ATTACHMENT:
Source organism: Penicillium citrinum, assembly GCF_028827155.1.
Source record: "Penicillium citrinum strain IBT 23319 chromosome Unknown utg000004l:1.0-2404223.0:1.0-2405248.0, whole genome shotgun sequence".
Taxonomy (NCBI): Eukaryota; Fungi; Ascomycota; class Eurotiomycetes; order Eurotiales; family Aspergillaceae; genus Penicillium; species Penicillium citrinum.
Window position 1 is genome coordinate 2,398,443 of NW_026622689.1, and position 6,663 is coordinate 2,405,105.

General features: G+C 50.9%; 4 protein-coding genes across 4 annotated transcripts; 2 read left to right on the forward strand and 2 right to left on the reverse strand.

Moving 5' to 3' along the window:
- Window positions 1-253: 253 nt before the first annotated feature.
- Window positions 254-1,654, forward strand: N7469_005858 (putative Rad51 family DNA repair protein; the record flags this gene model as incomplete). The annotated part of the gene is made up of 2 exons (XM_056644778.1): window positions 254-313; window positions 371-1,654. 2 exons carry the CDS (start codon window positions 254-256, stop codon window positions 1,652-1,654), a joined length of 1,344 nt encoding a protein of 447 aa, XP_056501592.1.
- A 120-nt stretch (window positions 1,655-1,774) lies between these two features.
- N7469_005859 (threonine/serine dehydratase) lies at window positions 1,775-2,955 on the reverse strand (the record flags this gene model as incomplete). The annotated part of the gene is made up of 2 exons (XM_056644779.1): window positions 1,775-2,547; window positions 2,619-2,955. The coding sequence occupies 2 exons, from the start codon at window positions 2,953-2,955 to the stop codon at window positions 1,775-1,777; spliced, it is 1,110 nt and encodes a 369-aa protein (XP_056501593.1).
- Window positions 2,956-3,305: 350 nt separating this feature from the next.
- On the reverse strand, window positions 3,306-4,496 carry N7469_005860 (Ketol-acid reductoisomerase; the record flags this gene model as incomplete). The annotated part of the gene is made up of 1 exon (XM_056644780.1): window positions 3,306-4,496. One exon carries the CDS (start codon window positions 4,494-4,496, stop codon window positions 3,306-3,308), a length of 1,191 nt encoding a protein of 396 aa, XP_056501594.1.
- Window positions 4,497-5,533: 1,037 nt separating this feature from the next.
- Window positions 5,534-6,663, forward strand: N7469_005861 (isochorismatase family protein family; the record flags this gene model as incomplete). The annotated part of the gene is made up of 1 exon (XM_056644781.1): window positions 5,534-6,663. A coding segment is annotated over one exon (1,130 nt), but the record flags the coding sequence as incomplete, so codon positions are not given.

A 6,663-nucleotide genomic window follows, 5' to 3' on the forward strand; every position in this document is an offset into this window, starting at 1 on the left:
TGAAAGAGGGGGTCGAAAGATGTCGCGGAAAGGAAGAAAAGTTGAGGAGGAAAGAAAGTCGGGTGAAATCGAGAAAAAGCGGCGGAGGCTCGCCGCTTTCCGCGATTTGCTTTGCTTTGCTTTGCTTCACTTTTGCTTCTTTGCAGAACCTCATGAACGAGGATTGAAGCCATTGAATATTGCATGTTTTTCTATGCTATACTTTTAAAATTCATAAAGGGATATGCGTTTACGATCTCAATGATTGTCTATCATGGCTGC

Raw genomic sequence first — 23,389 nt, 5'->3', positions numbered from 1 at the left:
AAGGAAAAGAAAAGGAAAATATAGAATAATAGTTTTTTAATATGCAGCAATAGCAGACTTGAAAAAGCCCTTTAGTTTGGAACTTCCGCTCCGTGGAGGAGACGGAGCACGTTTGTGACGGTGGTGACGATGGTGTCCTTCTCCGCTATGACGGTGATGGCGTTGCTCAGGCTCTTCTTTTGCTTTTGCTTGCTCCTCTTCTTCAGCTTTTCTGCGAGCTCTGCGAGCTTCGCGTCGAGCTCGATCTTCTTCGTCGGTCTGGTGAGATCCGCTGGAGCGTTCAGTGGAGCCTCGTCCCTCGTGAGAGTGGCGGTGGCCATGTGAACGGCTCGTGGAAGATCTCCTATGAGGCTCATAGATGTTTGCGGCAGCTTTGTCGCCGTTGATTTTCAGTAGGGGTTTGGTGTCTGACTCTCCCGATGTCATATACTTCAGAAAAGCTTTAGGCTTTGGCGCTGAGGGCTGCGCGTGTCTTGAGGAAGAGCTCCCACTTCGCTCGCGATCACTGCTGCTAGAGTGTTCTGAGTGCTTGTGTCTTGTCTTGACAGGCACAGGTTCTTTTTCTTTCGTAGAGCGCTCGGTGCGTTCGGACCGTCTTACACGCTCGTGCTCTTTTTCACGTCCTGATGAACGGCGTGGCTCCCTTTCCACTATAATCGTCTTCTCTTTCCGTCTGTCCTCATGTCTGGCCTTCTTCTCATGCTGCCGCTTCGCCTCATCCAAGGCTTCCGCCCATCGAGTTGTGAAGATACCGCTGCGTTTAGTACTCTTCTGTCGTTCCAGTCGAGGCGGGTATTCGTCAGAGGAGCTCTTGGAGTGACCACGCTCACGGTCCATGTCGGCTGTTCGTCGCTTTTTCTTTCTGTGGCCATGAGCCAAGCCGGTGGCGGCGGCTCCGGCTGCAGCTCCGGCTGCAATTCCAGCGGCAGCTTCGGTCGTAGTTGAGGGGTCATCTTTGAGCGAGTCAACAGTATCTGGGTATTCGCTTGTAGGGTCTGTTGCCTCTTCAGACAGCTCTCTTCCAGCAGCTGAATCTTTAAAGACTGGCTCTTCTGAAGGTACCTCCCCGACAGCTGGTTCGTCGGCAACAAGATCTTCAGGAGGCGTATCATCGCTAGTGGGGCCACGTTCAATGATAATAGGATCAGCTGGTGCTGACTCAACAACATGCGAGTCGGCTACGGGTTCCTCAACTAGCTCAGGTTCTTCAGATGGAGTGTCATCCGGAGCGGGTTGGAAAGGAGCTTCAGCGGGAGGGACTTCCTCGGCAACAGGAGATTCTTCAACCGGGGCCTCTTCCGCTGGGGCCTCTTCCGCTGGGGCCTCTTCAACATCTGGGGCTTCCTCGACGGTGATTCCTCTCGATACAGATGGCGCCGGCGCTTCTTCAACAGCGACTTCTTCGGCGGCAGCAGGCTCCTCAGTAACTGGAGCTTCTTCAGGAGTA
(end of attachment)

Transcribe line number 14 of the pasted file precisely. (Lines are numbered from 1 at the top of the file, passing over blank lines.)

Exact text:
- Window positions 5,534-6,663, forward strand: N7469_005861 (isochorismatase family protein family; the record flags this gene model as incomplete). The annotated part of the gene is made up of 1 exon (XM_056644781.1): window positions 5,534-6,663. A coding segment is annotated over one exon (1,130 nt), but the record flags the coding sequence as incomplete, so codon positions are not given.